Read my latest for The Independent in full below or by following this link.
The book which gives doctors a checklist for mental illnesses – as made famous by The Psychopath Test – has been updated. But does it really work?
Humanity has often looked to the insect world for its technological metaphors, and now for digital inspiration
Swarms. Hive minds. The web*.
It can be hard to avoid talking about our digital culture without using insect metaphors.
Yet for new media theorist Jussi Parikka, it may be more than just a metaphor. Parikka is reader in Media and Design at Winchester School of Art and author of the Anne Friedberg Award-winning Insect Media.
“For me Insect Media started from a realisation and a question: why do we constantly talk about digital culture and networks through insect metaphors?” says Parikka. “Is it just a metaphoric relation? If yes, why do we make sense of high technological culture through references to these small brained, rather ‘dumb’ animals? Or is there even more to this?
Read my latest for The Independent here in full or by following this link. It has also now been syndicated to papers in South Africa, The Gulf States and India.
There are 100 billion spam emails sent daily. But that number is decreasing. Does this signal the end of the web’s oldest dark art?
This was a couple of weeks ago now….but read my headline story for the New York based Publishing Perspectives in full here or by following this link.
Are you fed with up with the overwhelming choice offered by Amazon, or — as in my case — suspicious of their scarily accurate personalized emails, but just too lazy to go to your local book store (if you still have one)?
Read my latest for Wired in full below or by clicking here.
The EU-backed €1.5 million (£1.3 million) RoboLaw Project brings together a team of roboticists, lawyers and philosophers to work together to come up with proposals for the laws and regulations necessary to manage emerging robotics technologies
It is easy to be wowed by the self-driving cars showcased by Google and now Oxford University, but Dr Pericle Salvini’s job is to try to make us think about the ethical and legal implications of such robotic technology. After all, if an autonomous vehicle crashed, who would be responsible? The driver? Google? The car itself?
“Robots are no longer science fiction, as they have left the factory and are arriving in our homes,” says Salvini from the BioRobotics Institute at the Scuola Superiore Sant’Anna (SSSA) in Pisa, Italy. And Asimov’s Three Laws simply aren’t sufficient.
Read my latest in The Indpendent and the i in full below or by following this link.
“You do not have to say anything, but it may harm your defence if you do not mention, when questioned, something you later rely on in court. Anything you do say may be given in evidence.” We have all heard this 1,000 times yet we barely give a thought as to what may happen to all the recordings that the police make of their interviews. Or indeed to the somewhat more mundane equivalent: “This call may be recorded for training purposes.”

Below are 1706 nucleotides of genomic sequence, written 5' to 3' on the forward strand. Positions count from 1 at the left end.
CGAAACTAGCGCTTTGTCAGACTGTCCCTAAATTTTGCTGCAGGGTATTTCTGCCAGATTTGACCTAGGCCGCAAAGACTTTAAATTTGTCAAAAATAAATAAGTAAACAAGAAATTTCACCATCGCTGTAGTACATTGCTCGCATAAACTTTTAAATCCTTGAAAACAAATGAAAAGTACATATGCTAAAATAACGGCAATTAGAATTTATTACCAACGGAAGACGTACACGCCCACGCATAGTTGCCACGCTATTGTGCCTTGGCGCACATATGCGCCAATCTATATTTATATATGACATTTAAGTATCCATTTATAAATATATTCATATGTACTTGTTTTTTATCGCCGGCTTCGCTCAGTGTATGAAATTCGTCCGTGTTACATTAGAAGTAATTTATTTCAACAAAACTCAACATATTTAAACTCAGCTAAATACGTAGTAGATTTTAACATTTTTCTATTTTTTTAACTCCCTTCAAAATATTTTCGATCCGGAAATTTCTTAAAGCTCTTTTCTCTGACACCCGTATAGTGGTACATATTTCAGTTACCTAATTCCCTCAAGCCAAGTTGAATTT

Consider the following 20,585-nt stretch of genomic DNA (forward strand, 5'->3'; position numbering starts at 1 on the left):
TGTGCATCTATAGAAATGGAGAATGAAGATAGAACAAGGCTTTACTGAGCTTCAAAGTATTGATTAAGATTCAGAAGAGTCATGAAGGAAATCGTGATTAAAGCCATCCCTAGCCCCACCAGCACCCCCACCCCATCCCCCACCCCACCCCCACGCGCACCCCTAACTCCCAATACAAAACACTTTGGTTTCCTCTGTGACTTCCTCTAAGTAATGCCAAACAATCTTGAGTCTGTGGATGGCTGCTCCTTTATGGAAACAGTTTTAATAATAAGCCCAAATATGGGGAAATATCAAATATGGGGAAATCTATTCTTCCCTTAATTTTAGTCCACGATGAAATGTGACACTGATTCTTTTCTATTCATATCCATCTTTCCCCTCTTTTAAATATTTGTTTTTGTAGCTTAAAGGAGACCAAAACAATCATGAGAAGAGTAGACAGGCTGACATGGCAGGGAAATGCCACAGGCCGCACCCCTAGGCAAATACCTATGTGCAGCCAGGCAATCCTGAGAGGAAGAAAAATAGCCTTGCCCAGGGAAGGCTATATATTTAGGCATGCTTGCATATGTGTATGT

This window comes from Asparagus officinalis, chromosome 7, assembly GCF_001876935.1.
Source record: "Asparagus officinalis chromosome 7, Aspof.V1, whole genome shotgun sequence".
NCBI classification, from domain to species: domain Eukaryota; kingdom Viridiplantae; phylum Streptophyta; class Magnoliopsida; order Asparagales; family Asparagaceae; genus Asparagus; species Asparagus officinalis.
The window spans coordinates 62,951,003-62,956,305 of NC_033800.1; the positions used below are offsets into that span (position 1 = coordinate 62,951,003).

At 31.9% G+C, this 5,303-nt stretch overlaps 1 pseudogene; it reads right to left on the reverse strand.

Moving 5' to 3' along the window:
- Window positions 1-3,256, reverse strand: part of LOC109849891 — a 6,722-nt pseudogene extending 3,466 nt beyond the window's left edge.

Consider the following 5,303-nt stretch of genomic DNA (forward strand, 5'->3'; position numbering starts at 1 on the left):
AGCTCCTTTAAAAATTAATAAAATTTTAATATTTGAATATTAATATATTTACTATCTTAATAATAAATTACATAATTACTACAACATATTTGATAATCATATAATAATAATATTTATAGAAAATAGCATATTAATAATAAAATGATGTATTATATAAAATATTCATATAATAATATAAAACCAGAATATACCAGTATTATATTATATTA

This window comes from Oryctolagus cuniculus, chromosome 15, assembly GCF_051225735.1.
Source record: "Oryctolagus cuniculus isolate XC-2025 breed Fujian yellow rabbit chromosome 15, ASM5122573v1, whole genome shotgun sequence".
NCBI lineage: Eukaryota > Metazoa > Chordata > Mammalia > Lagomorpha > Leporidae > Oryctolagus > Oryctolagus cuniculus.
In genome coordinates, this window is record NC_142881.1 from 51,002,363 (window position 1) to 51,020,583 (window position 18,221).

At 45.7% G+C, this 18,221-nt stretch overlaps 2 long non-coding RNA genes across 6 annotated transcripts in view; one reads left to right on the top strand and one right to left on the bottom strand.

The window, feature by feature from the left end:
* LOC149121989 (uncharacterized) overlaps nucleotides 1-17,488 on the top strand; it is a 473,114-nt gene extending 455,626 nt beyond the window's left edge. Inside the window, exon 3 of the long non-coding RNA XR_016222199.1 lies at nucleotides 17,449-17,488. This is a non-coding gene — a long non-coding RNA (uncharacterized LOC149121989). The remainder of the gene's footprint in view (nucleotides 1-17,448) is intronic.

However, without your permission – or even your knowledge – your recorded voice may be about to play a key role in the race to fingerprint the human voice.
Read my latest for Wired in full below or here…
Lieutenant General Jeffrey Talley used US Army funds to back promising Iraqi entrepreneurs to set up engineering and tech startups in a bid to lure young men away from the Iranian-backed militia. Can this strategy of “engineering the peace” be replicated elsewhere?
Six months ago Lieutenant General Jeffrey W. Talley earned his third star when he was appointed Chief of the US Army Reserve. Its 205,000 part-time soldiers form in their own right a large enough force to invade a country.
Five years ago, in January 2008, this Irish Catholic entrepreneur, academic and now full-time soldier found himself dodging IEDs (improvised explosive devices) in Iraq, with a $500,000 bounty placed on his head by the Mahdi Army as he tried to restore security to the 2.5 million people who lived in the notorious suburb of Baghdad known as Sadr City.
His crime had been to realise how he could use “good old-fashioned capitalism” to defeat the Iranian-backed militia that ran the city like the “old Mafia” used to do in the USA.
Read my latest for Wired in full below or follow this link
Chinese venture capitalists and angel investors are flocking to UK universities to invest in early-stage technologies. However, some spin-outs are worried about protecting their intellectual property
While the possible cyber-threat to the UK posed by Chinese multinational Huawei’s penetration of the telecoms market may be occupying David Cameron’s mind this Christmas, on our university campuses another Chinese “invasion” is taking place. And this time we are not talking about undergraduates.
Read my latest feature article for The Independent (front page story) and the “i” in full here or click here.
The friendly big red capital letters of the email welcoming me to the world of online gambling – “WELCOME ABOARD. GAME ON” – were in marked contrast to the Orwellian feel of the site’s age-verification policy that I had found just a click away.
It promised to use a third party to electronically verify that I was who I said I was by using my name, address, date of birth and phone number, and said the results might be retained for use by other businesses in the future. It meant that whatever I shared and whatever they had on me was going to remain forever out there in cyberspace, beyond my control.
And if I’d failed the test, I may even have had to verify my identity through a Skype interview.